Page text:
How To Deal With Seasickness

How To Deal With Seasickness
For those with cruise ships jobs, the sea is their home. This means living on water 24/7 which can disturb the delicate state of balance that your body is used to. This can cause seasickness. But it does not have to be the debilitating feeling that makes you curse the ocean.

First off, you must remember that sea sickness does not affect everyone. Some may not feel it at all, and among those who do, the degrees of sensitivity vary. It’s important to note that large cruise ships are very stable on the high seas and motion is imperceptible.

Symptoms of sea sickness include dizziness, a general feeling of uneasiness and fatigue, headaches, excessive production of saliva, sweating, burping, nausea and vomiting. These can be from mild to serious, depending on the person and the range of motion being felt.

One of the keys to dealing with sea sickness is being able to predict motion – by spotting something on the horizon or looking at land. This might not be possible for people with cruise ships jobs, but other options are certainly available.

If possible, change to a position that makes you feel better – some people prefer lying down with their eyes closed, others prefer standing or sitting. Try getting some air. Go out on deck for some fresh sea breeze, or turn a few air vents or a fan towards you. Make sure you avoid cigarette smoke, engine fumes and activities such as watching television or reading from a book or electronic device as these can increase nausea.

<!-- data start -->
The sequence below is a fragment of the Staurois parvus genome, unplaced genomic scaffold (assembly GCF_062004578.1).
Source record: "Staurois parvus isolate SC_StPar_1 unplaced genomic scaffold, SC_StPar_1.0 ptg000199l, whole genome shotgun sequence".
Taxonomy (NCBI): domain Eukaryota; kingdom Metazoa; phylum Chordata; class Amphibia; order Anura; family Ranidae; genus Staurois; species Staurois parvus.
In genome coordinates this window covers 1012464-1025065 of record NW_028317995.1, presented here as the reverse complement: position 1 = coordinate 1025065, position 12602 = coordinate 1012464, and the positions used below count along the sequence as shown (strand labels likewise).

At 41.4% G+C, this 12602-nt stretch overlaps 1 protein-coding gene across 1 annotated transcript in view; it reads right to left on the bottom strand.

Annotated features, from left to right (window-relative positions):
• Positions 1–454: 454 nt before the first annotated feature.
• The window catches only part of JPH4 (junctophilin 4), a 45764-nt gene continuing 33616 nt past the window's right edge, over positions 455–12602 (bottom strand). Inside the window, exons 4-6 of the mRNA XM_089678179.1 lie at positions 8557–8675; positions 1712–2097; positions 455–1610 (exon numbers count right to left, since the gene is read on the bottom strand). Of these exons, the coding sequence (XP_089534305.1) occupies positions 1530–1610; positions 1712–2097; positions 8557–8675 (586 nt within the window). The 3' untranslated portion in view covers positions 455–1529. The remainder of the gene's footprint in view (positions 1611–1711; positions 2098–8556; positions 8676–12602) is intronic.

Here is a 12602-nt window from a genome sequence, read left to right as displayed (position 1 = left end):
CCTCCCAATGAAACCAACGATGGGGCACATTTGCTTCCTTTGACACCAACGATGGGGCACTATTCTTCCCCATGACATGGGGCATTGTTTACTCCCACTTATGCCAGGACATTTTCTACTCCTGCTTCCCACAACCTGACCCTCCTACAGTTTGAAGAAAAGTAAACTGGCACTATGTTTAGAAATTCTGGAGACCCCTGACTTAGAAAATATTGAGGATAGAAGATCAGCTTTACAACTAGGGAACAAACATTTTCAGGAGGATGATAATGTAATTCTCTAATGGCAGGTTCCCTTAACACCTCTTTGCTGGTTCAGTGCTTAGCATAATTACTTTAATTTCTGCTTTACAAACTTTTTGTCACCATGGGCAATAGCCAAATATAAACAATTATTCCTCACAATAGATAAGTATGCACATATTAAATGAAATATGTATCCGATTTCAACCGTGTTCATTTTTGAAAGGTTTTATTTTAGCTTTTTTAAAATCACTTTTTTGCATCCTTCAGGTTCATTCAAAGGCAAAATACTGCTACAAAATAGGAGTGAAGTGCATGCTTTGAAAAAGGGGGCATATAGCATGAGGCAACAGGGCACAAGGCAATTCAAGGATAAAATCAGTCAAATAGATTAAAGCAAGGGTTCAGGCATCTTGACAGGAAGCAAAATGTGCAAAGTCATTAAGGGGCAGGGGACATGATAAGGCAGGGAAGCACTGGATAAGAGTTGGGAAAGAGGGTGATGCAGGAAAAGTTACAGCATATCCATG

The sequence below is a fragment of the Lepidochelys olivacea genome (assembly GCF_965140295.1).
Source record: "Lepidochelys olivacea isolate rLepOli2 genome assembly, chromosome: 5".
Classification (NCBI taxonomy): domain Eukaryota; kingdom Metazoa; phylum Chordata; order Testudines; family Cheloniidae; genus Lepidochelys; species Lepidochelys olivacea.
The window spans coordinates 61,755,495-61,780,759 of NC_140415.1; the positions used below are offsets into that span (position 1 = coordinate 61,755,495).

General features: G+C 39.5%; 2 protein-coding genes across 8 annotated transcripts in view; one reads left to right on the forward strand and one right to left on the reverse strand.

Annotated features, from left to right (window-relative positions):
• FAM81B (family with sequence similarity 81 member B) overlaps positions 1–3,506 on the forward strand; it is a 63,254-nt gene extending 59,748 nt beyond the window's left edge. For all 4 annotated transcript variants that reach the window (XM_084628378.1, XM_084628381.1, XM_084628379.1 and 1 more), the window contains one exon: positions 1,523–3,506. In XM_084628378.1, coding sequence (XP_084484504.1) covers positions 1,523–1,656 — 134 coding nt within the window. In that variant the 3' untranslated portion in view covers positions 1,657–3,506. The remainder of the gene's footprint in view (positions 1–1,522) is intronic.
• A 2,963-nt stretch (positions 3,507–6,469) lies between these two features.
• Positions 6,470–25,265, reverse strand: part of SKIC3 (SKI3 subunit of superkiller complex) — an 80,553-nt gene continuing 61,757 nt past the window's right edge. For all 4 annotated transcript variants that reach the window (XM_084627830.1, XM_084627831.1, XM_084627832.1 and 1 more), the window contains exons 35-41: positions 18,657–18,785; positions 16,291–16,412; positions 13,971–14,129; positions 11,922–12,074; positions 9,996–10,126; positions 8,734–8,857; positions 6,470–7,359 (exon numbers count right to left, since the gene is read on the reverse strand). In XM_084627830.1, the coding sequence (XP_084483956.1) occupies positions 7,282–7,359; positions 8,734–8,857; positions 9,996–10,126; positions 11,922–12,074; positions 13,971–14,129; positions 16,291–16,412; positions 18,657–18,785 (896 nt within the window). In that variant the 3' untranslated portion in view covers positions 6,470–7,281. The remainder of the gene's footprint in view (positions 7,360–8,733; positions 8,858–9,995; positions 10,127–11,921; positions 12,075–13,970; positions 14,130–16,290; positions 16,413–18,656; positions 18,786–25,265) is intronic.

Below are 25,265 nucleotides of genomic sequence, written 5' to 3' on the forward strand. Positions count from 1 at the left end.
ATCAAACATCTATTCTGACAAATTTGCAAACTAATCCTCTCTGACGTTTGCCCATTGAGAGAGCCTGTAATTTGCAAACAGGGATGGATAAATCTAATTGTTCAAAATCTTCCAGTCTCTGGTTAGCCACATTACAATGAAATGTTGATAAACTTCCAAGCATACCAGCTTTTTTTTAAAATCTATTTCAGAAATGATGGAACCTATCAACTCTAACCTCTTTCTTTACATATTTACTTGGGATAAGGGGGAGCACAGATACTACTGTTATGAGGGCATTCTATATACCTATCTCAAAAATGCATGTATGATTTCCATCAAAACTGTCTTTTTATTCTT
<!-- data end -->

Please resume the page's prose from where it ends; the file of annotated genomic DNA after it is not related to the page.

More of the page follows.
Food is important too. Some people prefer to avoid eating, but a completely empty stomach might not be the best idea. However, it’s best to avoid heavy meals and greasy food as these are hard to digest. Look for light snacks, such as crackers, cereal or fruit. Apples and bananas are known to be great options for dealing with hunger during sea sickness.

One more thing to avoid is drinking alcohol. Some people also prefer to avoid heavily sweetened carbonated beverages, while others find soda, seltzer and ginger ale ease discomfort. It is possible that sweet soda pops which, like coffee, have caffeine can increase dehydration and worsen the symptoms.

That said, it’s important to stay hydrated, especially if you have been sweating and vomiting. Have small sips of water frequently. Alternatively, try chamomile tea, which is said to induce relaxation and relieve feelings of nausea.

There are a number of home remedies that people have found useful. Some of these include sucking on a piece of ginger before running into rough weather at sea or suppressing nausea and neutralising stomach acids by sucking on a slice of lemon.

A 1983 study even showed how B vitamins help ease symptoms of sea sickness. Your options are to either consume vitamin tablets or eat food such as fish, poultry, milk, meat and eggs. But this is a preventive measure and it would be wise to avoid eating these foods if you already feel sick.

All home remedies should be consumed only in consultation with your doctor, as herbals such as ginger or additional vitamins may have effects on medications like blood thinners. That said, people with cruise ships jobs who find sea sickness too tough to handle can always visit the on-board doctor. The shops on board also stock over-the-counter medication that can help.

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